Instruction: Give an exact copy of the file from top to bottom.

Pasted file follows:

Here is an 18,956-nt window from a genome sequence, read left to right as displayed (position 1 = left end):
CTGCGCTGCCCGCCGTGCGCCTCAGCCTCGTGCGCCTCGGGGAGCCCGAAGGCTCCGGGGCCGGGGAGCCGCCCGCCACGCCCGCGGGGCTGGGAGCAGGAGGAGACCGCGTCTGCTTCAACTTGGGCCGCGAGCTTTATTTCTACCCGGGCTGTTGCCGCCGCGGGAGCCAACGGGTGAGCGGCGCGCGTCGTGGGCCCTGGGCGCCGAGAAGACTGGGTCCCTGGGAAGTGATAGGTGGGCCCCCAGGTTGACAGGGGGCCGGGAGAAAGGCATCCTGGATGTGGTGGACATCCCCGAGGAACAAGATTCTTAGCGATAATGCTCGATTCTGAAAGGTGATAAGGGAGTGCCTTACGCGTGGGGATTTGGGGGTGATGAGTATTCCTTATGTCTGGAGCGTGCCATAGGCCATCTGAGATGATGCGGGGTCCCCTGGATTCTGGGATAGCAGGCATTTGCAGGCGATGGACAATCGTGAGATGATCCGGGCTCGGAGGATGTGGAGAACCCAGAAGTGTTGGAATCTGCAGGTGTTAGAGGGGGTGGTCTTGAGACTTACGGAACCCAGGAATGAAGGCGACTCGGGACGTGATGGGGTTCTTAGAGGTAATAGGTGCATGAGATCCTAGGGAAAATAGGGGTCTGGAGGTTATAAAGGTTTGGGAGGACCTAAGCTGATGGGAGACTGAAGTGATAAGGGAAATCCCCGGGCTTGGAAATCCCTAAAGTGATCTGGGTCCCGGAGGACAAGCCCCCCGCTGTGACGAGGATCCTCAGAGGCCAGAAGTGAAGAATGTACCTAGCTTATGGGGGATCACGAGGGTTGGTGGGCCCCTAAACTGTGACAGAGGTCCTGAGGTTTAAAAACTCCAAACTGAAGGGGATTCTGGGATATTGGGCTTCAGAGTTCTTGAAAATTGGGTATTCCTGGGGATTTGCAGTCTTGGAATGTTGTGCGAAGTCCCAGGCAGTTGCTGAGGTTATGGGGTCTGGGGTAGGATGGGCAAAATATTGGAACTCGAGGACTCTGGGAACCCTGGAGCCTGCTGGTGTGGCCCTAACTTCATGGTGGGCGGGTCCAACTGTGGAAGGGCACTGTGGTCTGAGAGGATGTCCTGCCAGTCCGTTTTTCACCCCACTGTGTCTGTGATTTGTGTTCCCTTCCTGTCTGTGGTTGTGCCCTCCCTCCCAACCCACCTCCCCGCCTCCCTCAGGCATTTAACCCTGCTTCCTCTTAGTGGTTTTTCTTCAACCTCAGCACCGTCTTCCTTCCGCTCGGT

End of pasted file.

Here is an 18,956-nt window from a genome sequence, read left to right as displayed (position 1 = left end):
CTGCGCTGCCCGCCGTGCGCCTCAGCCTCGTGCGCCTCGGGGAGCCCGAAGGCTCCGGGGCCGGGGAGCCGCCCGCCACGCCCGCGGGGCTGGGAGCAGGAGGAGACCGCGTCTGCTTCAACTTGGGCCGCGAGCTTTATTTCTACCCGGGCTGTTGCCGCCGCGGGAGCCAACGGGTGAGCGGCGCGCGTCGTGGGCCCTGGGCGCCGAGAAGACTGGGTCCCTGGGAAGTGATAGGTGGGCCCCCAGGTTGACAGGGGGCCGGGAGAAAGGCATCCTGGATGTGGTGGACATCCCCGAGGAACAAGATTCTTAGCGATAATGCTCGATTCTGAAAGGTGATAAGGGAGTGCCTTACGCGTGGGGATTTGGGGGTGATGAGTATTCCTTATGTCTGGAGCGTGCCATAGGCCATCTGAGATGATGCGGGGTCCCCTGGATTCTGGGATAGCAGGCATTTGCAGGCGATGGACAATCGTGAGATGATCCGGGCTCGGAGGATGTGGAGAACCCAGAAGTGTTGGAATCTGCAGGTGTTAGAGGGGGTGGTCTTGAGACTTACGGAACCCAGGAATGAAGGCGACTCGGGACGTGATGGGGTTCTTAGAGGTAATAGGTGCATGAGATCCTAGGGAAAATAGGGGTCTGGAGGTTATAAAGGTTTGGGAGGACCTAAGCTGATGGGAGACTGAAGTGATAAGGGAAATCCCCGGGCTTGGAAATCCCTAAAGTGATCTGGGTCCCGGAGGACAAGCCCCCCGCTGTGACGAGGATCCTCAGAGGCCAGAAGTGAAGAATGTACCTAGCTTATGGGGGATCACGAGGGTTGGTGGGCCCCTAAACTGTGACAGAGGTCCTGAGGTTTAAAAACTCCAAACTGAAGGGGATTCTGGGATATTGGGCTTCAGAGTTCTTGAAAATTGGGTATTCCTGGGGATTTGCAGTCTTGGAATGTTGTGCGAAGTCCCAGGCAGTTGCTGAGGTTATGGGGTCTGGGGTAGGATGGGCAAAATATTGGAACTCGAGGACTCTGGGAACCCTGGAGCCTGCTGGTGTGGCCCTAACTTCATGGTGGGCGGGTCCAACTGTGGAAGGGCACTGTGGTCTGAGAGGATGTCCTGCCAGTCCGTTTTTCACCCCACTGTGTCTGTGATTTGTGTTCCCTTCCTGTCTGTGGTTGTGCCCTCCCTCCCAACCCACCTCCCCGCCTCCCTCAGGCATTTAACCCTGCTTCCTCTTAGTGGTTTTTCTTCAACCTCAGCACCGTCTTCCTTCCGCTCGGT